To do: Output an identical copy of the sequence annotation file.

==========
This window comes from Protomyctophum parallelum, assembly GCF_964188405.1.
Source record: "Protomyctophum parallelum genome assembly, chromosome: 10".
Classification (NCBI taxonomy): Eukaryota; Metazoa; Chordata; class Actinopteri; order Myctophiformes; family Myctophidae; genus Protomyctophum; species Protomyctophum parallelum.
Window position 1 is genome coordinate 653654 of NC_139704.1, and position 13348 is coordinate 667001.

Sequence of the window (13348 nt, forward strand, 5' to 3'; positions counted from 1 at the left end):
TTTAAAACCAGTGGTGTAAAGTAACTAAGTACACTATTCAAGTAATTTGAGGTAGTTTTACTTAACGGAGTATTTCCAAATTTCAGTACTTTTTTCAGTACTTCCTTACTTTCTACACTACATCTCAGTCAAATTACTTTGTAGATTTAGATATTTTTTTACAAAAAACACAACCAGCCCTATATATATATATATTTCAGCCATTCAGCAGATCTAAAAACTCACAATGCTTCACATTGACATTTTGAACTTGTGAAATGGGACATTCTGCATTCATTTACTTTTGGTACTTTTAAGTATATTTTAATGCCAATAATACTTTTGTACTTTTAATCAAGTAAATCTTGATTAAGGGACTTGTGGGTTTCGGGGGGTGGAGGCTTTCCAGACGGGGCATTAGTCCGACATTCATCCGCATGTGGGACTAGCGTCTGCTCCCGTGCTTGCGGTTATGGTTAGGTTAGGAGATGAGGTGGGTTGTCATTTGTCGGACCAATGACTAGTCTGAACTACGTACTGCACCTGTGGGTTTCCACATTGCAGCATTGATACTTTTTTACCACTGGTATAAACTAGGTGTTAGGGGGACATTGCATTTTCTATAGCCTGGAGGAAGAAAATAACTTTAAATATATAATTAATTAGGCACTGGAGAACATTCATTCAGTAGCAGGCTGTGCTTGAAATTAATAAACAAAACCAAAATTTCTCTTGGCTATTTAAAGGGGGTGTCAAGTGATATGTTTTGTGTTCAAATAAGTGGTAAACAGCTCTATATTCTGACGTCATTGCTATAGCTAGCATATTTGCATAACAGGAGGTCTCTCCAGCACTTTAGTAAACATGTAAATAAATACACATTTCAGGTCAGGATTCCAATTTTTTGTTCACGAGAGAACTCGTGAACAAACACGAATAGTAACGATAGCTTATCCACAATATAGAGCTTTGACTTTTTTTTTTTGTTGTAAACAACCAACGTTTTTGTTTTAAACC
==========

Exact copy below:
This window comes from Protomyctophum parallelum, assembly GCF_964188405.1.
Source record: "Protomyctophum parallelum genome assembly, chromosome: 10".
Classification (NCBI taxonomy): Eukaryota; Metazoa; Chordata; class Actinopteri; order Myctophiformes; family Myctophidae; genus Protomyctophum; species Protomyctophum parallelum.
Window position 1 is genome coordinate 653654 of NC_139704.1, and position 13348 is coordinate 667001.

Sequence of the window (13348 nt, forward strand, 5' to 3'; positions counted from 1 at the left end):
TTTAAAACCAGTGGTGTAAAGTAACTAAGTACACTATTCAAGTAATTTGAGGTAGTTTTACTTAACGGAGTATTTCCAAATTTCAGTACTTTTTTCAGTACTTCCTTACTTTCTACACTACATCTCAGTCAAATTACTTTGTAGATTTAGATATTTTTTTACAAAAAACACAACCAGCCCTATATATATATATATTTCAGCCATTCAGCAGATCTAAAAACTCACAATGCTTCACATTGACATTTTGAACTTGTGAAATGGGACATTCTGCATTCATTTACTTTTGGTACTTTTAAGTATATTTTAATGCCAATAATACTTTTGTACTTTTAATCAAGTAAATCTTGATTAAGGGACTTGTGGGTTTCGGGGGGTGGAGGCTTTCCAGACGGGGCATTAGTCCGACATTCATCCGCATGTGGGACTAGCGTCTGCTCCCGTGCTTGCGGTTATGGTTAGGTTAGGAGATGAGGTGGGTTGTCATTTGTCGGACCAATGACTAGTCTGAACTACGTACTGCACCTGTGGGTTTCCACATTGCAGCATTGATACTTTTTTACCACTGGTATAAACTAGGTGTTAGGGGGACATTGCATTTTCTATAGCCTGGAGGAAGAAAATAACTTTAAATATATAATTAATTAGGCACTGGAGAACATTCATTCAGTAGCAGGCTGTGCTTGAAATTAATAAACAAAACCAAAATTTCTCTTGGCTATTTAAAGGGGGTGTCAAGTGATATGTTTTGTGTTCAAATAAGTGGTAAACAGCTCTATATTCTGACGTCATTGCTATAGCTAGCATATTTGCATAACAGGAGGTCTCTCCAGCACTTTAGTAAACATGTAAATAAATACACATTTCAGGTCAGGATTCCAATTTTTTGTTCACGAGAGAACTCGTGAACAAACACGAATAGTAACGATAGCTTATCCACAATATAGAGCTTTGACTTTTTTTTTTTGTTGTAAACAACCAACGTTTTTGTTTTAAACC